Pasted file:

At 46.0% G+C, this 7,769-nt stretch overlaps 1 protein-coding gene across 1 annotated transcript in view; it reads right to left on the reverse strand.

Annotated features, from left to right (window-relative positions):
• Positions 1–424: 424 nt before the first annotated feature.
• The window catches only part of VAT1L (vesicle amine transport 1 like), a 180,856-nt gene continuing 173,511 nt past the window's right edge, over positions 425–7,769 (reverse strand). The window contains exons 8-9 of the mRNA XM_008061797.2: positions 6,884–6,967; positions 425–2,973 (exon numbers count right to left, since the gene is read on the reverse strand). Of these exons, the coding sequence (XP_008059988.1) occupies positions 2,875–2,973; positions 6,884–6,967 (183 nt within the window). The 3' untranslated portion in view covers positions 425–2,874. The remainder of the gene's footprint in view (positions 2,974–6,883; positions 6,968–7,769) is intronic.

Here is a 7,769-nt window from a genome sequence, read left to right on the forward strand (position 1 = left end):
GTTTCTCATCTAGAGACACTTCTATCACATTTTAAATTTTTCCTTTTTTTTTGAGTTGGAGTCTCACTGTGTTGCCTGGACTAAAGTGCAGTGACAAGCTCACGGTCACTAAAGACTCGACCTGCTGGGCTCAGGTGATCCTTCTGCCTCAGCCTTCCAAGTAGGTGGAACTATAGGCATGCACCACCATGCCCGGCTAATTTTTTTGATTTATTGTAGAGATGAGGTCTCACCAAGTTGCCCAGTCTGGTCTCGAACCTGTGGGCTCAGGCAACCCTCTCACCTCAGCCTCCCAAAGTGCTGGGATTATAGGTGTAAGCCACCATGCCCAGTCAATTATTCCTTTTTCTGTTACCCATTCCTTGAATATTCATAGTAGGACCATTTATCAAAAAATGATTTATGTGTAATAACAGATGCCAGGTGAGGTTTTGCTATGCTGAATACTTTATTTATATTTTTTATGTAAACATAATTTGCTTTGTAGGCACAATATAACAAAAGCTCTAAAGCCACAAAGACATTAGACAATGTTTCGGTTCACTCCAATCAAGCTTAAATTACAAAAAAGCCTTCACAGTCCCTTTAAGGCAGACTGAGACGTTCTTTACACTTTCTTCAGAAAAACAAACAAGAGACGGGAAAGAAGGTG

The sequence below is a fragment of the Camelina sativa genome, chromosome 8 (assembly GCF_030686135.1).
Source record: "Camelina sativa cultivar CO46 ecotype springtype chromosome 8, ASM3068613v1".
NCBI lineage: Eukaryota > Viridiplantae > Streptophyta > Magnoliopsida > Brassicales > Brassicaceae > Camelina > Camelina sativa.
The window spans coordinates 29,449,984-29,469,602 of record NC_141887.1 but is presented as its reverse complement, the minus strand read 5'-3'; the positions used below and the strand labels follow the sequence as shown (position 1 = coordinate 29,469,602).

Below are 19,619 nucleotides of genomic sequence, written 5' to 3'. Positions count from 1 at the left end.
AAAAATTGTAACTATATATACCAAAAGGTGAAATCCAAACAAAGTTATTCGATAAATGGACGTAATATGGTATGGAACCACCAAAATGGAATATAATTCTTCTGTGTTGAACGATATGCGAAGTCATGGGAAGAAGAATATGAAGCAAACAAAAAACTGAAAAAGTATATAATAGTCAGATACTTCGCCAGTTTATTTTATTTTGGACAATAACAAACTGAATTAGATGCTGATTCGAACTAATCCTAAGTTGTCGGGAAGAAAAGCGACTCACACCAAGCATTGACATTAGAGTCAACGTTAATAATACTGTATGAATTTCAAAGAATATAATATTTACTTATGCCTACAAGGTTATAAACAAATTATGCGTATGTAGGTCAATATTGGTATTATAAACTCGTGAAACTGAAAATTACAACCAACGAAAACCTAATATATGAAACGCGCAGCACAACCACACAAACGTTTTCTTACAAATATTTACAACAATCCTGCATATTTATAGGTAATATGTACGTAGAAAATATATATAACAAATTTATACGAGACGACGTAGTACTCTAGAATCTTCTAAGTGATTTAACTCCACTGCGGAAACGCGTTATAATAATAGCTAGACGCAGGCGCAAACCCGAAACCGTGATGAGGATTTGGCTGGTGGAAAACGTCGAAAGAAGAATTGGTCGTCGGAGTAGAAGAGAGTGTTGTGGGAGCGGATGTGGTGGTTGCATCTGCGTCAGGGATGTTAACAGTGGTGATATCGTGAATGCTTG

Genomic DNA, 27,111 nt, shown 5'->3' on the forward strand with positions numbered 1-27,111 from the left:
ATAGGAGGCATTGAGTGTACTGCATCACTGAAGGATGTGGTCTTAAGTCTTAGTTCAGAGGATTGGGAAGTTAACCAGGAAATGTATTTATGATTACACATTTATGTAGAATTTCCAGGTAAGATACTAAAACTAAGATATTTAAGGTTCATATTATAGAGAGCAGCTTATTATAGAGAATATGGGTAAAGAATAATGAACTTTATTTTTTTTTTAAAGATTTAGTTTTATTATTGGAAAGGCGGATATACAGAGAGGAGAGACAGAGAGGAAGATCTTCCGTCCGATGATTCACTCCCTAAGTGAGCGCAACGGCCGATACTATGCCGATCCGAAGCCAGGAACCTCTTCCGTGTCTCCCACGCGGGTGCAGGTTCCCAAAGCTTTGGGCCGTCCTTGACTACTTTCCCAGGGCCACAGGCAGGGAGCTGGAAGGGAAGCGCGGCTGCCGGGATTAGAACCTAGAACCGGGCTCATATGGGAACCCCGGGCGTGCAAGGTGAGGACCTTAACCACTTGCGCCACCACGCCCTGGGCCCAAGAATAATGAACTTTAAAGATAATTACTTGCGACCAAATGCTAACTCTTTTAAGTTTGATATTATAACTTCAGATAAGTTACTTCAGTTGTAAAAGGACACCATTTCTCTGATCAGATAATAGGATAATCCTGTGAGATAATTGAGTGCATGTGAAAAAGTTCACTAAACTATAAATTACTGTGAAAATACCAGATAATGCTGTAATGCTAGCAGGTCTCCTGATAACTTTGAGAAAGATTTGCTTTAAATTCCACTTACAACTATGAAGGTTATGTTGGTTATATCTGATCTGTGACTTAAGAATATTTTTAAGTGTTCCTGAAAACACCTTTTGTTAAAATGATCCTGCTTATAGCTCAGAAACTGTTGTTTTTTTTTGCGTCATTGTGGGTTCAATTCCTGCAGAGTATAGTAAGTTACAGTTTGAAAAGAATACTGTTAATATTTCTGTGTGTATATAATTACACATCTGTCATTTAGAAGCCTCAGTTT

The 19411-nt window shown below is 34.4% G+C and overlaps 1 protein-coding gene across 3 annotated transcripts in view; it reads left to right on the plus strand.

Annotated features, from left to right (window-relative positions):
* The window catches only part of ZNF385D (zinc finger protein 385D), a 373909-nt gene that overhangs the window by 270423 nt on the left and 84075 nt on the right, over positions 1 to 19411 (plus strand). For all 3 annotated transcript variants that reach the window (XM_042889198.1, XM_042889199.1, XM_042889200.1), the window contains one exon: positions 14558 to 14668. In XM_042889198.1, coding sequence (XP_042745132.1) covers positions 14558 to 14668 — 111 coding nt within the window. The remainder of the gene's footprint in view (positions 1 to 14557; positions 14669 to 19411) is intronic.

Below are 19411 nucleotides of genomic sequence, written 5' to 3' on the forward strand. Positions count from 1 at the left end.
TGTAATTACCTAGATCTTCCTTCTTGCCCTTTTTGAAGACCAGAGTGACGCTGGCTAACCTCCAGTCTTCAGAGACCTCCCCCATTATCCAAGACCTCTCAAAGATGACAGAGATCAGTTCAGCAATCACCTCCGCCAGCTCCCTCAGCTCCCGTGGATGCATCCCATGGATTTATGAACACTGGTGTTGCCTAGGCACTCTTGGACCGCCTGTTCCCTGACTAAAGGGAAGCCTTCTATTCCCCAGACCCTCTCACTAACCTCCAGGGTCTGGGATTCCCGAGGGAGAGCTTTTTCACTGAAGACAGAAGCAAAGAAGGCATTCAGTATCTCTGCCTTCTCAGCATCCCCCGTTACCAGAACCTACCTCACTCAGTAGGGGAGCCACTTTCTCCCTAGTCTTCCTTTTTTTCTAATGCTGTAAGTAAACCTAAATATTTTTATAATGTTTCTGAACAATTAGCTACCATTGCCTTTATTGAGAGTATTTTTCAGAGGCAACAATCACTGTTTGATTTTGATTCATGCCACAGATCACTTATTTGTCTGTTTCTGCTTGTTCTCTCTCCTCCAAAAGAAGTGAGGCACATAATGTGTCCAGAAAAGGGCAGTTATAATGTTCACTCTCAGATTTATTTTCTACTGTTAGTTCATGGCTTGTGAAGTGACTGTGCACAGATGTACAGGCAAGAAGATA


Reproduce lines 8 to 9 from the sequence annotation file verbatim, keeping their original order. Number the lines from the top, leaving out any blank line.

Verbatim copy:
Source record: "Camelina sativa cultivar CO46 ecotype springtype chromosome 8, ASM3068613v1".
NCBI lineage: Eukaryota > Viridiplantae > Streptophyta > Magnoliopsida > Brassicales > Brassicaceae > Camelina > Camelina sativa.